In theory, all of your T-SQL statements are supposed to end with a semicolon, like this:
SELECT * FROM dbo.Posts;
SELECT * FROM dbo.Comments;
Why? Well, SQL Server 2005’s Books Online says:
Many code examples use a semicolon (;) as a Transact-SQL statement terminator. Although the semicolon is not required, using it is considered a good practice.
You know, like flossing your teeth, and puff-puff-give. But SQL Server 2008 marked a change:
Although the semicolon is not required for most statements in this version of SQL Server, it will be required in a future version.
Whoa. When exactly is “a future version?” The current BOL page for T-SQL syntax conventions still has 2008’s vague language, so at least Microsoft has given us a heck of a long grace period to get our act together.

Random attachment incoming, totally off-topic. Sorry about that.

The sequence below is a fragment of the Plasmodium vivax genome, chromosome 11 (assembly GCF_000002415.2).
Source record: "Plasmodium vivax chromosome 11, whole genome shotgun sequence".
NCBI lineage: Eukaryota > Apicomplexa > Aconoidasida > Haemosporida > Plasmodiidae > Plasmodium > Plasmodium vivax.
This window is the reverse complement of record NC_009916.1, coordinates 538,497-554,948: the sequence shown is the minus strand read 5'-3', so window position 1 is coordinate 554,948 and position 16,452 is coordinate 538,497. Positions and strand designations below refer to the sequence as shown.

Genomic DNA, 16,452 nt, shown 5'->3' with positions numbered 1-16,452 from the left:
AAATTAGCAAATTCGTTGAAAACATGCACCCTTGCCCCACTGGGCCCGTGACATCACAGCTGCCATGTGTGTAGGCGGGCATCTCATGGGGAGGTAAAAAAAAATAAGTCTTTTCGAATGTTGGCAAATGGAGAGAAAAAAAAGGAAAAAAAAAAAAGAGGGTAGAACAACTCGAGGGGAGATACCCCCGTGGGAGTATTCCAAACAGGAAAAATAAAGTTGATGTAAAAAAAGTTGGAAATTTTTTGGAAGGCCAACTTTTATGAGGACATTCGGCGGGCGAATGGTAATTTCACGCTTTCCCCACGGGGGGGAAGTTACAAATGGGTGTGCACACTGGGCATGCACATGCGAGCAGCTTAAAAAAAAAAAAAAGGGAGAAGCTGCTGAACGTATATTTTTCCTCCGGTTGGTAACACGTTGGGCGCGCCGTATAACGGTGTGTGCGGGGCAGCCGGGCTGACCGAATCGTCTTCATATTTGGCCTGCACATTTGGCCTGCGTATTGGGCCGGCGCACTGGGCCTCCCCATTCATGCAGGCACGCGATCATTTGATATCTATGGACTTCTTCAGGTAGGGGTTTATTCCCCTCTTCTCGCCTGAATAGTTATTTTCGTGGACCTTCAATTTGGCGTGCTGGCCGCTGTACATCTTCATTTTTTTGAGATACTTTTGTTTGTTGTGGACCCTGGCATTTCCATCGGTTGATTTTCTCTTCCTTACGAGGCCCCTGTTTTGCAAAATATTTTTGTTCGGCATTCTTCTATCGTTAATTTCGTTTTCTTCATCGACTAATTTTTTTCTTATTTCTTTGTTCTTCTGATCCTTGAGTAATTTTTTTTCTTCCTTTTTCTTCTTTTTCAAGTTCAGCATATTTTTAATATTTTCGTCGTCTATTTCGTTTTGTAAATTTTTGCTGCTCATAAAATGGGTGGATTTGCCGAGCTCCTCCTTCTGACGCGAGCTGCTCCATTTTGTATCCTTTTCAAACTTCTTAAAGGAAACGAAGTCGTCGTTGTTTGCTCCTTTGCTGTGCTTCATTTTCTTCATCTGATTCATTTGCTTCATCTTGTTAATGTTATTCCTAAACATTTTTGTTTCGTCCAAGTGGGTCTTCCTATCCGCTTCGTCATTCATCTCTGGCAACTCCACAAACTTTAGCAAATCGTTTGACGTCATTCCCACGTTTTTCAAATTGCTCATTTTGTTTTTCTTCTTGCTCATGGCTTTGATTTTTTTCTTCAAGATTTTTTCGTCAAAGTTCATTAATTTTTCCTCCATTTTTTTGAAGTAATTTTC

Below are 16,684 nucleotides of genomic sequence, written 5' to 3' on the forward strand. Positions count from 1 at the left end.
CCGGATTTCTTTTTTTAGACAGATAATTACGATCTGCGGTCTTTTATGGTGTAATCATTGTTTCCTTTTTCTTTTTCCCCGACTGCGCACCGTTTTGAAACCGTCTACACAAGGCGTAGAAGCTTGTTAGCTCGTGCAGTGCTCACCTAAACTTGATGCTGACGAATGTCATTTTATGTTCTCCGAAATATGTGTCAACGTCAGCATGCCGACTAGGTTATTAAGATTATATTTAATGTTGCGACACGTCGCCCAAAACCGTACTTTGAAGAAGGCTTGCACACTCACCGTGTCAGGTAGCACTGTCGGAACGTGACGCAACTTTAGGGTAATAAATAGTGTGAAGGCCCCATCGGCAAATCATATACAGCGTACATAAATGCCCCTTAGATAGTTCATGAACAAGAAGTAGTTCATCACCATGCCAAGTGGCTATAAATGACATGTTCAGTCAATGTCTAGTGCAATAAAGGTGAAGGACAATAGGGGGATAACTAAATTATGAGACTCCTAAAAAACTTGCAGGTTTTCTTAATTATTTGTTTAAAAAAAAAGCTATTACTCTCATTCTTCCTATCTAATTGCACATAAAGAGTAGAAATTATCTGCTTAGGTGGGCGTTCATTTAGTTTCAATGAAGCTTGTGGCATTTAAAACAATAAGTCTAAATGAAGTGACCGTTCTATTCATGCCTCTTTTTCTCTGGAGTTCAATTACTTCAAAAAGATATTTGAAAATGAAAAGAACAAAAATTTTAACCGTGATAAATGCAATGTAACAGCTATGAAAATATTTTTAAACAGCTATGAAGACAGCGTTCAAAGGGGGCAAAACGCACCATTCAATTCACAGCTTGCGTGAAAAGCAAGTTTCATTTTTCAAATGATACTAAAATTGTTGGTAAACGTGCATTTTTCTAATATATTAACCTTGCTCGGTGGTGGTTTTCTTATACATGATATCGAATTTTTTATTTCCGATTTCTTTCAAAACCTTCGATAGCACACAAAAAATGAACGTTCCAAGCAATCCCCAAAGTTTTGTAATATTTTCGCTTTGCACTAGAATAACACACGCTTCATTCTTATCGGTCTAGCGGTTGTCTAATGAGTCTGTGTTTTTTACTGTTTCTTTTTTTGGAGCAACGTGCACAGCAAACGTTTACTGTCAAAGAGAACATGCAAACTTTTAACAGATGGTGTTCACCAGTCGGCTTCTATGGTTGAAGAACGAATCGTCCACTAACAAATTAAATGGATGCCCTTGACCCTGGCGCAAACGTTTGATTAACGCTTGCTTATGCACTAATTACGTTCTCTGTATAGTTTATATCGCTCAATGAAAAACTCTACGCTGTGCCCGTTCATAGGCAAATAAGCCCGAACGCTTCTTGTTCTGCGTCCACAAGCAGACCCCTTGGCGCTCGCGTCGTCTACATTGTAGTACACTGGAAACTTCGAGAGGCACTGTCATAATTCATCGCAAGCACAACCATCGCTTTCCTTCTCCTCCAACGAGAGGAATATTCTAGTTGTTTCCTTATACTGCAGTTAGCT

The gambler in me doubts that Microsoft will ever be able to enforce this rule. A ton of legacy T-SQL code would suddenly start failing, which means businesses just wouldn’t adopt a new version of SQL Server (or Azure SQL DB) that included this rule. However, the DBA in me isn’t a gambler, so when I write new code, I try to end every statement with a semicolon.